Putting Reckless Romantics To Rest
I died last week. Again. I’ve died hundreds of times in my life, although admittedly the final mortal version has yet to happen. Still, the recent death was quite painful, at least emotionally. Last week a dream died. My dream. And, in its final moments, I was the one who had to unplug the life support system that sustained it. Yes, I had to kill my dream.
I’ve been working for months on marketing my book, “Remedies for Reluctant Romantics,” having tried everything from online giveaways, author blogs, soliciting reviews, and finally social media. First, I focused on the specifics of my target audience and when I felt clear that they were young, tech savvy, educated and action oriented folks, I sought and found someone to help me put together a social media campaign to get my target audience involved and ultimately connected to my book. We started with FaceBook but quickly switched to Instagram as our audience was rapidly migrating to this relatively new site.
“Reckless Romantics” was the Instagram site name we came up with; our thought was that this title best fit the character of the people we wanted to connect with. We focused on “Love in Action” and used the themes in my book as titles for our Reckless Romantic Challenges, contests where we asked our Followers to post their short videos of “Love in Action.” Surprisingly, the site did quite well and we had nearly 700 Followers in three months.
But we didn’t sell one book. In fact, when we gave the book away to our contest winners, they didn’t even bother to download it.
Ouch! Gut punch!
We tried a number of “fixes” but as noted above, the clincher was that even when we gave the book away, people didn’t want to look at it. Eventually, I had to accept that the money I was paying for the social media campaign might be making some of our followers feel good, but I was bleeding to death financially and had to stop being “nice.” I pulled the plug and our Reckless Romantics Instagram site is now in internet purgatory, floating in cyberspace unattended.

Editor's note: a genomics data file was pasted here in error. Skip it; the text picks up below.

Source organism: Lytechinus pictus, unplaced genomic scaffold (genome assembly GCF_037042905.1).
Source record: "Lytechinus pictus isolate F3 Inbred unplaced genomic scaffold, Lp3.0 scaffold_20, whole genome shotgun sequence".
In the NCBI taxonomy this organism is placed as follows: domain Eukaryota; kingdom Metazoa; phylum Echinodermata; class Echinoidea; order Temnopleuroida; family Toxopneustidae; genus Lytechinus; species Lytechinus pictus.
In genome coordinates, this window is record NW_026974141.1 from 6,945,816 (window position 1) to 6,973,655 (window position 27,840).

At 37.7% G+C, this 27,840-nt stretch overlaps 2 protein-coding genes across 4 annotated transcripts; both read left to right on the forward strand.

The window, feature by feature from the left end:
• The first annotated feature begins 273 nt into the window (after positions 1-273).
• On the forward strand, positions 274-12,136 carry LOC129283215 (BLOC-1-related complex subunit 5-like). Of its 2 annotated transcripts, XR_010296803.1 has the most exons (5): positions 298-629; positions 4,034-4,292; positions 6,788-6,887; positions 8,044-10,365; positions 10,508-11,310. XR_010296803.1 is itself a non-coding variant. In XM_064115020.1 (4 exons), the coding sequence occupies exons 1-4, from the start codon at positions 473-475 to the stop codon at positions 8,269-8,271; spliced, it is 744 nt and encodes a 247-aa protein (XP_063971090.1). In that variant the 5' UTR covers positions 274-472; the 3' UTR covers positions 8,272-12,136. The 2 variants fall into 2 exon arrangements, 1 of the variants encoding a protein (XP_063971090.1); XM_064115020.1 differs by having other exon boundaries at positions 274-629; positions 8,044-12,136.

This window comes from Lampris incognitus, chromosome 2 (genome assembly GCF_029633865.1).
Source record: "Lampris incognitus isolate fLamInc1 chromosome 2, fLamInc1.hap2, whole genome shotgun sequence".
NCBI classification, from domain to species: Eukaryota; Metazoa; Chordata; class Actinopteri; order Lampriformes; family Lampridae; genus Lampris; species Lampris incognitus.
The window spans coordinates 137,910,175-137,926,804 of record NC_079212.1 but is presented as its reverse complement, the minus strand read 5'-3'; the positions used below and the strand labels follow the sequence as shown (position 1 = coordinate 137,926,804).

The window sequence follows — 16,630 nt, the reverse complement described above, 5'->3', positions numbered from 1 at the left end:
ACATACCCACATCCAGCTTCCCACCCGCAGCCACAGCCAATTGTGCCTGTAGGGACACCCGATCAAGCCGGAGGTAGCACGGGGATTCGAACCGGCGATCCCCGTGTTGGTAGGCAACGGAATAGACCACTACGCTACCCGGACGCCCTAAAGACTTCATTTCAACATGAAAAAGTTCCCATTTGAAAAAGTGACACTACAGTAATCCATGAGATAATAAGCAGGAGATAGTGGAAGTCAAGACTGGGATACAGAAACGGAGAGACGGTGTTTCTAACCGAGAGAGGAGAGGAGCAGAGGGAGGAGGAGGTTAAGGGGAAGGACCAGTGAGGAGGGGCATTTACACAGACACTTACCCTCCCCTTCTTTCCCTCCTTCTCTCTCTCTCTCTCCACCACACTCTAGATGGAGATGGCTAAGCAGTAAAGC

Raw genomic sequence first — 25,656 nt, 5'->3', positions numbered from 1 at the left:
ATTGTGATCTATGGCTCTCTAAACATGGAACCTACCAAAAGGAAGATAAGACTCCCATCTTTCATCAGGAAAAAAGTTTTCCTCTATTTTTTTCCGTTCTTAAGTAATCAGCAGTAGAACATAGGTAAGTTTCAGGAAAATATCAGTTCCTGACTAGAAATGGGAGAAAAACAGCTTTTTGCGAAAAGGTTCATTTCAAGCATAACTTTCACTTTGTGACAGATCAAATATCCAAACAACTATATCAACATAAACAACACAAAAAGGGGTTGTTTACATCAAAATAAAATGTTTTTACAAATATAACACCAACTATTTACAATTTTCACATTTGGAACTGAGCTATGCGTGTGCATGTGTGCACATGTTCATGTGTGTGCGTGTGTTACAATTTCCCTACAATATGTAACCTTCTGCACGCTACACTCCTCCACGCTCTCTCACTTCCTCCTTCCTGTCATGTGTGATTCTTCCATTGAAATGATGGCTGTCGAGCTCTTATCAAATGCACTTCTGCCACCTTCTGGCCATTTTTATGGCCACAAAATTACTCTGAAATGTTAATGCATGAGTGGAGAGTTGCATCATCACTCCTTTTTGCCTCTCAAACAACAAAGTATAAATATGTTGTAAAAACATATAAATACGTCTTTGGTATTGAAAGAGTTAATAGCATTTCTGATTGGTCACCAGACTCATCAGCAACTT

Was this all bad? No, actually it wasn’t “bad” at all. It was simply an effort made to achieve a goal that failed. I still have the goal of being a successful writer, meaning I make money from my writing to support myself, but now I need to evaluate what happened, what i learned, and decide what I can do next that will be more successful.
What did I learn? One thing came out loud and clear: people crave intimacy. Our followers were mostly inactive until we started personally responding to each of them, welcoming them to our site, and encouraging them to get into our Challenge. Activity picked up radically. Yes, people want to feel connected to other lives, to warm and friendly spirits and they want to feel part of something bigger, such as our theme that Love In Action Makes A Better World.
I also learned that authenticity leads to intimacy. When we were open and honest with our followers, they opened up to us. I also learned that my book was either not interesting enough for our Followers to read or they just don’t read many books period. I suspect a bit of both is true, based on research I did that noted the diminishing reading habits of our younger population.
Yes, I did die again last week. The dream I had of social media success also died, but from the ashes I will come up with a new strategy to be a more authentic writer building a better world.
Dead again, thank you. Now I can be reborn.